The Indian refractory market, a key raw material supplier for the production of steel, cement and glass, is experiencing a steep fall in demand due to lower activity in construction and infrastructure segments.
The refractory makers believe that the steel products demand will likely turn their operations on. Currently, due to safety norms issued by the government, stalled exports, and lower demand in the steel products is causing worry for refractory makers.
The government has eased lockdown restrictions to resume production and resume supplies inter-state. Refractory makers are of opinion that business will stabilise by the third quarter.
Refractories are ceramic materials, typically shaped as bricks, designed to withstand very high temperatures and are widely used to manufacture steel, non-ferrous metals, cement, glass, ceramic products etc.
The Indian refractory market was sized an estimated Rs 9,000 crore as of last year, with the domestic steel industry by far its largest customer. During the lockdown so far, almost all manufacturing plants were closed and transportation was difficult. Post lockdown, industries have started opening up but only following safety guidelines issued by the government. Sanitizer booths, special clothing requirements, maintaining social distancing in the process, and factory operations are some hurdles before refractories as per Indian Refractory Makers Association (IRMA).
Refractory makers were also disheartened as the government did not recognise refractories as part of steel industry to qualify under continuous process status. But on the positive side, steel plants now have started producing again, the biggest challenge is to ramp up production.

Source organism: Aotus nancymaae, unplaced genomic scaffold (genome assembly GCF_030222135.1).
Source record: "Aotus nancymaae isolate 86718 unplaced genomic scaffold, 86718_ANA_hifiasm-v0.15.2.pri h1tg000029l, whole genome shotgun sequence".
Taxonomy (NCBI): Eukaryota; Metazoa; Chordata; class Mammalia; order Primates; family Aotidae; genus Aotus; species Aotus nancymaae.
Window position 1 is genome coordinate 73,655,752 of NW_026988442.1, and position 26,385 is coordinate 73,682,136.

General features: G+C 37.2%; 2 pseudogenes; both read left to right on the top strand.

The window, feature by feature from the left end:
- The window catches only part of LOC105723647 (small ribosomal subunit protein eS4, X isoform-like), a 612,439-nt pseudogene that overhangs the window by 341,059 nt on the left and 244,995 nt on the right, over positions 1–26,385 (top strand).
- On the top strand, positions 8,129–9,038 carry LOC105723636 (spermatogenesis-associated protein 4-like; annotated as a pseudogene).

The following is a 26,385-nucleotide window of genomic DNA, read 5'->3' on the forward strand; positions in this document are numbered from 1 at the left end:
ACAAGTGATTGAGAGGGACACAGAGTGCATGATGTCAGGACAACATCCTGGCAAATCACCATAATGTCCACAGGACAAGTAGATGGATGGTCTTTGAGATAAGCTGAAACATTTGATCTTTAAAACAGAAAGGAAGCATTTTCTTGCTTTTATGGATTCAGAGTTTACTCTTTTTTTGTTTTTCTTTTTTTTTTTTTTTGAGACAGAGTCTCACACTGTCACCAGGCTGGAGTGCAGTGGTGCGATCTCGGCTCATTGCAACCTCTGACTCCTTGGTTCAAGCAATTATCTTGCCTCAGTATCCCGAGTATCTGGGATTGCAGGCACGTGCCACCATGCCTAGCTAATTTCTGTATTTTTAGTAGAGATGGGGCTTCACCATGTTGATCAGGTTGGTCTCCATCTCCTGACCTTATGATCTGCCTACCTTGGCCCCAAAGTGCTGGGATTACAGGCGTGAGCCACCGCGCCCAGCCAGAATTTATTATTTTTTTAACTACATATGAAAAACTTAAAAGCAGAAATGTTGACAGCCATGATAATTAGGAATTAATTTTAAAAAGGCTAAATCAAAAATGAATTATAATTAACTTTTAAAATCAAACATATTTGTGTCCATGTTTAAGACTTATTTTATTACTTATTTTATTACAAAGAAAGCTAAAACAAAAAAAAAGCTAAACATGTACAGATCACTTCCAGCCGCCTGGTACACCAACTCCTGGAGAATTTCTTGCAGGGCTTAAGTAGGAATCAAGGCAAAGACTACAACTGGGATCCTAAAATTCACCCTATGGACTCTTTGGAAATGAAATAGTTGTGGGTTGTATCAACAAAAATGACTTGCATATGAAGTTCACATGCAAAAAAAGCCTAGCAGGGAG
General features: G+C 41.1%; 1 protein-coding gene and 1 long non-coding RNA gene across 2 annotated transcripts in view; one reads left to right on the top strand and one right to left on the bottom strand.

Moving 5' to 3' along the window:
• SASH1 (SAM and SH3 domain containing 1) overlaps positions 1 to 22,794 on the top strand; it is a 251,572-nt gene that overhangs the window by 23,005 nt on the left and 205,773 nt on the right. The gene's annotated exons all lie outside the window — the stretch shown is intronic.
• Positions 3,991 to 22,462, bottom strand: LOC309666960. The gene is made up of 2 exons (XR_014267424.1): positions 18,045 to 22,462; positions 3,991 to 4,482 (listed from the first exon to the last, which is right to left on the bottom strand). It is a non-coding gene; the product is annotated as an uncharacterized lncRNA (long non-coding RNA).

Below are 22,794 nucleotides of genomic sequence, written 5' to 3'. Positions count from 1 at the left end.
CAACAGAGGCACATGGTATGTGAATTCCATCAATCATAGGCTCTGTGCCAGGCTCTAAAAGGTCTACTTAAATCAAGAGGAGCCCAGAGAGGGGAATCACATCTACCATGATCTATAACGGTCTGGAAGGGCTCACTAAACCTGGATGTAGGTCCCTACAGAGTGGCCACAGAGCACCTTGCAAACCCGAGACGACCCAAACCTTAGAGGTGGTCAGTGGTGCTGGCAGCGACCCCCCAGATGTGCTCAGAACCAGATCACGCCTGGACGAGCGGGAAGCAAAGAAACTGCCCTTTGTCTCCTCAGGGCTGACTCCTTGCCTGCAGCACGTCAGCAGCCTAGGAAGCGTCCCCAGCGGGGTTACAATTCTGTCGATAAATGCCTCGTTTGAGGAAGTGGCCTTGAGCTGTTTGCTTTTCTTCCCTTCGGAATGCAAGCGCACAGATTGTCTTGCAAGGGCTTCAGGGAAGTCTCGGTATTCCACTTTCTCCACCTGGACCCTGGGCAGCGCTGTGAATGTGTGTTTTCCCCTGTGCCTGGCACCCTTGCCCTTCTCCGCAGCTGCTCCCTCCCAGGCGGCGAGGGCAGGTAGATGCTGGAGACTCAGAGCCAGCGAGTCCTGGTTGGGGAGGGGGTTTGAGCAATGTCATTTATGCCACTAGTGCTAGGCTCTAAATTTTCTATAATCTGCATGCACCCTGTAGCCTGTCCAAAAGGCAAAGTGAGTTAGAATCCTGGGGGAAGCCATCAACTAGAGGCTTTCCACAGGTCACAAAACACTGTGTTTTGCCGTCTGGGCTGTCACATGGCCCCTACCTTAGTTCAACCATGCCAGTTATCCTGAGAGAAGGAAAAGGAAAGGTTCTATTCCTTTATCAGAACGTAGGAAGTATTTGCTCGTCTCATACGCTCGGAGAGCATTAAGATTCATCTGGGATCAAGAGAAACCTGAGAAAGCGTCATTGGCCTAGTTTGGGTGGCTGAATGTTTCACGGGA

According to the data released by Joint Plan Committee (JPC), India’s crude steel output fell a record 69.5 per cent year-on-year in April to 2.8 million tonne, while demand contracted by a staggering 91 per cent.
Moving to steel, Indian steel exports rose by 29.5 per cent to 8.24 million tonne in its fiscal year ended March 31, 2020, according to the country’s Ministry of Steel. There was a big problem in Europe with the virus peaking in March and early April in Spain, Italy and Germany. Most mills were down or operating at reduced capacity and there was uncertainty in the market. This helped Indian steel companies to export.
Although the steel industry was allowed to operate, output slumped in line with the fall in demand from user industries. Domestic steel production has taken a substantial hit in the months of March, April and May when the country was under lockdown as most user industries witnessed halt in production. Some key segments like automotive and construction have worsened the situation of refractory makers. Considering the trend, refractory makers produced less than 15 per cent of their monthly production in April and May.
TRL Krosaki, a leading refractory maker in India wasn’t allowed to keep four of its five manufacturing units open. Sunanda Sengupta, Executive Vice President-sales, marketing and customer care, TRL Krosaki, expresses, “We fell to 30 per cent in April from capacity utilisation of 100 per cent in the second week of March. About 80 per cent of the sales traditionally has been to steel mills.”
“There is no demand in the market, Our Odisha facility has a big production challenge due to the workplace safety norms, though having permission to operate. Even though steel plants are increasing operations this month, our outlook has not improved significantly. It might take until the third quarter to normalise,” he adds.
Meanwhile, it is expected that the infrastructure projects will come to normal by last quarter and will slowly speed up specific steel demand for structural steel work equipment which is much in demand, dumpers, trucks, other equipment. This is also expected to help the refractories and steel plants at large.
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